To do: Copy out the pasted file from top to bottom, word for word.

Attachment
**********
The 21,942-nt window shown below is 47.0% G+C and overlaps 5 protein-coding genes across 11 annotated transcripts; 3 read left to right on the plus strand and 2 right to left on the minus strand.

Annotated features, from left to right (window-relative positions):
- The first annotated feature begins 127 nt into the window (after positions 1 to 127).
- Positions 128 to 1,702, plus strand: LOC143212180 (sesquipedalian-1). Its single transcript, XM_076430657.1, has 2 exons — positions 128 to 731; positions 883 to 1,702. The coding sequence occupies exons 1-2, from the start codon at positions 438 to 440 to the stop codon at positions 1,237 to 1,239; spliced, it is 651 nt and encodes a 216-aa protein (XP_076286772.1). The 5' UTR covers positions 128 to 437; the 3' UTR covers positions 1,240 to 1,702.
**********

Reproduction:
The 21,942-nt window shown below is 47.0% G+C and overlaps 5 protein-coding genes across 11 annotated transcripts; 3 read left to right on the plus strand and 2 right to left on the minus strand.

Annotated features, from left to right (window-relative positions):
- The first annotated feature begins 127 nt into the window (after positions 1 to 127).
- Positions 128 to 1,702, plus strand: LOC143212180 (sesquipedalian-1). Its single transcript, XM_076430657.1, has 2 exons — positions 128 to 731; positions 883 to 1,702. The coding sequence occupies exons 1-2, from the start codon at positions 438 to 440 to the stop codon at positions 1,237 to 1,239; spliced, it is 651 nt and encodes a 216-aa protein (XP_076286772.1). The 5' UTR covers positions 128 to 437; the 3' UTR covers positions 1,240 to 1,702.